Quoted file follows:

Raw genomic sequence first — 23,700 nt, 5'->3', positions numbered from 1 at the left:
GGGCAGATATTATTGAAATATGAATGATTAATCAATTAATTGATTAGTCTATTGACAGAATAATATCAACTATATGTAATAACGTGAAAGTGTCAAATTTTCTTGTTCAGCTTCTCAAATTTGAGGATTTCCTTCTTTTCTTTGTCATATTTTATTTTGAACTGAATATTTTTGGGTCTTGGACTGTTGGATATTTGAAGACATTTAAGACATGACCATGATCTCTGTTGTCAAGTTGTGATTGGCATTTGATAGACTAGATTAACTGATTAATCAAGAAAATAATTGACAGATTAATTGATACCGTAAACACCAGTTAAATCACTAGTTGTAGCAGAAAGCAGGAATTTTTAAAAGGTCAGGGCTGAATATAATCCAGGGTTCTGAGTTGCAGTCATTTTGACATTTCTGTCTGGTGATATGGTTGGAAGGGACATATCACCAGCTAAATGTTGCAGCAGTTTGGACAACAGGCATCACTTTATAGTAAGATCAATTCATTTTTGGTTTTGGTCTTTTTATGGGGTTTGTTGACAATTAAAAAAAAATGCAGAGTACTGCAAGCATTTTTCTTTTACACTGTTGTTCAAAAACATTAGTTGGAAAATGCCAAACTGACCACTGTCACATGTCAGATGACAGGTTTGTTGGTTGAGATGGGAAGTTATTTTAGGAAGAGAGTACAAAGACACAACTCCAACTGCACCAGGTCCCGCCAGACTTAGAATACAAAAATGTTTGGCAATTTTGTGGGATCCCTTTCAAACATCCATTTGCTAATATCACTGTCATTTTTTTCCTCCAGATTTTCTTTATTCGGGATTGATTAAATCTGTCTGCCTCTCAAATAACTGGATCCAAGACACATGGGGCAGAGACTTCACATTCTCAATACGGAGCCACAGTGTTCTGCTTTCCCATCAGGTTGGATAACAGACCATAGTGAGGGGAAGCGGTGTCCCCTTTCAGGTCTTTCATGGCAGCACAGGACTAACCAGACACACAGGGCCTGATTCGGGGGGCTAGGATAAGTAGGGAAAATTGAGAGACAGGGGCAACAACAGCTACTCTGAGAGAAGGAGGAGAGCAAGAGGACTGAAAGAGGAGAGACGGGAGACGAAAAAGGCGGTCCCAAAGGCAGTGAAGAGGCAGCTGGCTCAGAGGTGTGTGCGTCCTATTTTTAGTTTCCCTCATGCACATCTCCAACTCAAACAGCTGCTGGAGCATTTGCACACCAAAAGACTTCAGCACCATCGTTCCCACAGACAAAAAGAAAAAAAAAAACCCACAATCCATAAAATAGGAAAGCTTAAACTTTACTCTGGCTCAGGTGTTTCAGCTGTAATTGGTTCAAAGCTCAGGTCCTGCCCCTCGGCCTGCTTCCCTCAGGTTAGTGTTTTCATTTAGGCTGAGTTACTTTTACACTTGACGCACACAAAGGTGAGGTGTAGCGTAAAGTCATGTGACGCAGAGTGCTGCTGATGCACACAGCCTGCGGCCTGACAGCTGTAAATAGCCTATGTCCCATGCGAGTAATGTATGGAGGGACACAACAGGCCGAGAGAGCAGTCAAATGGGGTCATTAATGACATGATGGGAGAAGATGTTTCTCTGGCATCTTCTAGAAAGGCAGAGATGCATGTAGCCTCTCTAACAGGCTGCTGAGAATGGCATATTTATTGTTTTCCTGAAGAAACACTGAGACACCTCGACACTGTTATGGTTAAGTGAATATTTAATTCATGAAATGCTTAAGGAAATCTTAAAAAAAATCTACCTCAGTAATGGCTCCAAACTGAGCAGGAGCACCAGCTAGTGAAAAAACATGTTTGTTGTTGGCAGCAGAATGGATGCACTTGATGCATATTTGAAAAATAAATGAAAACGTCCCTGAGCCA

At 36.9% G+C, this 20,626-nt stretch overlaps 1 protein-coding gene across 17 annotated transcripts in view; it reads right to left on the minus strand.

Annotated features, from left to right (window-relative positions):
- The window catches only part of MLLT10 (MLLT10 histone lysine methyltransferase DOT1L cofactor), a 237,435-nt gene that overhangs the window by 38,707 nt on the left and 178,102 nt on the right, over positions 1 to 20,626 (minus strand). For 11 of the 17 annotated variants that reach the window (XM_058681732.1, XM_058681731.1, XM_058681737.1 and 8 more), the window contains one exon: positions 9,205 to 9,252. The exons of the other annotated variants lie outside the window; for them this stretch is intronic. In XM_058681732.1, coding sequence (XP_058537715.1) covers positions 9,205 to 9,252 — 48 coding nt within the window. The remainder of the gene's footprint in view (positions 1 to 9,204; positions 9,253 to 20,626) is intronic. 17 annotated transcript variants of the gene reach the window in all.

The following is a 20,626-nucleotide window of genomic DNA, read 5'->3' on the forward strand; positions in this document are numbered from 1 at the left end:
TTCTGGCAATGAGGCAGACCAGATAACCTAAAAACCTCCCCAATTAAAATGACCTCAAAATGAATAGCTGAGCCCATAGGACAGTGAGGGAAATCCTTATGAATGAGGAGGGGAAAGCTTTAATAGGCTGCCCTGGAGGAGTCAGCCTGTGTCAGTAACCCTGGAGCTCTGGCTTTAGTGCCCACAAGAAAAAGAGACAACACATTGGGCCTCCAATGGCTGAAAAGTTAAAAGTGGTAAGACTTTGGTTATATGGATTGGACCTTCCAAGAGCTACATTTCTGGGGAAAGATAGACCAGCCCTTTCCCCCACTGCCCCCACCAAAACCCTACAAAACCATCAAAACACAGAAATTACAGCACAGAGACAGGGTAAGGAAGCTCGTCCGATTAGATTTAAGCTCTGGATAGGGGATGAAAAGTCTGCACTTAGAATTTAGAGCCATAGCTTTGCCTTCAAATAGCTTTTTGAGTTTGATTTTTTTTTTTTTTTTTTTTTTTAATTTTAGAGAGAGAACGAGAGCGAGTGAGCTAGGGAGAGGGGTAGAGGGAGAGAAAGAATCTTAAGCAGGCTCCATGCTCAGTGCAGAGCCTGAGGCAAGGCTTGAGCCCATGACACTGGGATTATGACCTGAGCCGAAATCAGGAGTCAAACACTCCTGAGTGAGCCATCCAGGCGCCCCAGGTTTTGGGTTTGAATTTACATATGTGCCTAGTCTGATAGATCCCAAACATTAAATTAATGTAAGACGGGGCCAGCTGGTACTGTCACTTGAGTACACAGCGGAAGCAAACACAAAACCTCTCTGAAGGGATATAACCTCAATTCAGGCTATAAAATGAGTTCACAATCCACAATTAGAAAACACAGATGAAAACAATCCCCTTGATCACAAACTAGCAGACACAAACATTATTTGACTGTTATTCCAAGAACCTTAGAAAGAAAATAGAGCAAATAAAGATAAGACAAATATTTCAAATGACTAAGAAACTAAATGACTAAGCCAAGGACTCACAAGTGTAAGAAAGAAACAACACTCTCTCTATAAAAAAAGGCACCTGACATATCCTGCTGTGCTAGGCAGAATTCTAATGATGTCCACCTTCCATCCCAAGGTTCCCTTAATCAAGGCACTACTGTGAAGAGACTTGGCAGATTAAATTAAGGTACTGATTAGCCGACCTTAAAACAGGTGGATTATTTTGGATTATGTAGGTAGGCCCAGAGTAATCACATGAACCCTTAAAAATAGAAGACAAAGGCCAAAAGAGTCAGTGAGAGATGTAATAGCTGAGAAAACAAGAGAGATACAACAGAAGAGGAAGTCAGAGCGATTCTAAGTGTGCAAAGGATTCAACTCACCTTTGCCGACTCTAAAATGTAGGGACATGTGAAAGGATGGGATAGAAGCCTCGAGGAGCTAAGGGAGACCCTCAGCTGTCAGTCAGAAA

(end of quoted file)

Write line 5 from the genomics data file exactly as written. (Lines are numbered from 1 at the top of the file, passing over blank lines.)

- The window catches only part of MLLT10 (MLLT10 histone lysine methyltransferase DOT1L cofactor), a 237,435-nt gene that overhangs the window by 38,707 nt on the left and 178,102 nt on the right, over positions 1 to 20,626 (minus strand). For 11 of the 17 annotated variants that reach the window (XM_058681732.1, XM_058681731.1, XM_058681737.1 and 8 more), the window contains one exon: positions 9,205 to 9,252. The exons of the other annotated variants lie outside the window; for them this stretch is intronic. In XM_058681732.1, coding sequence (XP_058537715.1) covers positions 9,205 to 9,252 — 48 coding nt within the window. The remainder of the gene's footprint in view (positions 1 to 9,204; positions 9,253 to 20,626) is intronic. 17 annotated transcript variants of the gene reach the window in all.